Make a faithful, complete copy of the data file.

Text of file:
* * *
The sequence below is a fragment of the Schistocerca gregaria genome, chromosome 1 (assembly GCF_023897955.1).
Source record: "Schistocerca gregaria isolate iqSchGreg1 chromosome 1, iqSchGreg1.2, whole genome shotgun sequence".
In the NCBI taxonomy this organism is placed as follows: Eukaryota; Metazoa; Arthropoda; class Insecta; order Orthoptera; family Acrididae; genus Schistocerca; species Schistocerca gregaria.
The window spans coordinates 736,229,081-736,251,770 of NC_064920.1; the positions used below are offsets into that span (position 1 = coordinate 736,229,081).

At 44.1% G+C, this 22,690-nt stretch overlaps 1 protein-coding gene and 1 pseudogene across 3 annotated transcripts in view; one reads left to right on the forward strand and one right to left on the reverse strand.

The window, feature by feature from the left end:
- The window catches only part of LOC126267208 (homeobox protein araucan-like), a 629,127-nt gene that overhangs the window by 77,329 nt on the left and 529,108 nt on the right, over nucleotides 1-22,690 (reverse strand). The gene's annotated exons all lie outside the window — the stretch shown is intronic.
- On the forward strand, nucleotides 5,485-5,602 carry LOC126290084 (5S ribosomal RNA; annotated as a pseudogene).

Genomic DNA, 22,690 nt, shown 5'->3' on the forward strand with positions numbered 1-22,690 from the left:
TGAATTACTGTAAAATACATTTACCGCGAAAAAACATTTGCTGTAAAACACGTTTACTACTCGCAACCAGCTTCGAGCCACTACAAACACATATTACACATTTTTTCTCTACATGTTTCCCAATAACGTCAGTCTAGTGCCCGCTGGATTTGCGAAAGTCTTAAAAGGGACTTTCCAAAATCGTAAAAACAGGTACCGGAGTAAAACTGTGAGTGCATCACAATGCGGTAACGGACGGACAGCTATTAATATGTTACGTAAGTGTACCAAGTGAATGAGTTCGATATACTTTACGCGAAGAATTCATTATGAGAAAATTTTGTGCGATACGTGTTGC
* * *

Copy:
The sequence below is a fragment of the Schistocerca gregaria genome, chromosome 1 (assembly GCF_023897955.1).
Source record: "Schistocerca gregaria isolate iqSchGreg1 chromosome 1, iqSchGreg1.2, whole genome shotgun sequence".
In the NCBI taxonomy this organism is placed as follows: Eukaryota; Metazoa; Arthropoda; class Insecta; order Orthoptera; family Acrididae; genus Schistocerca; species Schistocerca gregaria.
The window spans coordinates 736,229,081-736,251,770 of NC_064920.1; the positions used below are offsets into that span (position 1 = coordinate 736,229,081).

At 44.1% G+C, this 22,690-nt stretch overlaps 1 protein-coding gene and 1 pseudogene across 3 annotated transcripts in view; one reads left to right on the forward strand and one right to left on the reverse strand.

The window, feature by feature from the left end:
- The window catches only part of LOC126267208 (homeobox protein araucan-like), a 629,127-nt gene that overhangs the window by 77,329 nt on the left and 529,108 nt on the right, over nucleotides 1-22,690 (reverse strand). The gene's annotated exons all lie outside the window — the stretch shown is intronic.
- On the forward strand, nucleotides 5,485-5,602 carry LOC126290084 (5S ribosomal RNA; annotated as a pseudogene).

Genomic DNA, 22,690 nt, shown 5'->3' on the forward strand with positions numbered 1-22,690 from the left:
TGAATTACTGTAAAATACATTTACCGCGAAAAAACATTTGCTGTAAAACACGTTTACTACTCGCAACCAGCTTCGAGCCACTACAAACACATATTACACATTTTTTCTCTACATGTTTCCCAATAACGTCAGTCTAGTGCCCGCTGGATTTGCGAAAGTCTTAAAAGGGACTTTCCAAAATCGTAAAAACAGGTACCGGAGTAAAACTGTGAGTGCATCACAATGCGGTAACGGACGGACAGCTATTAATATGTTACGTAAGTGTACCAAGTGAATGAGTTCGATATACTTTACGCGAAGAATTCATTATGAGAAAATTTTGTGCGATACGTGTTGC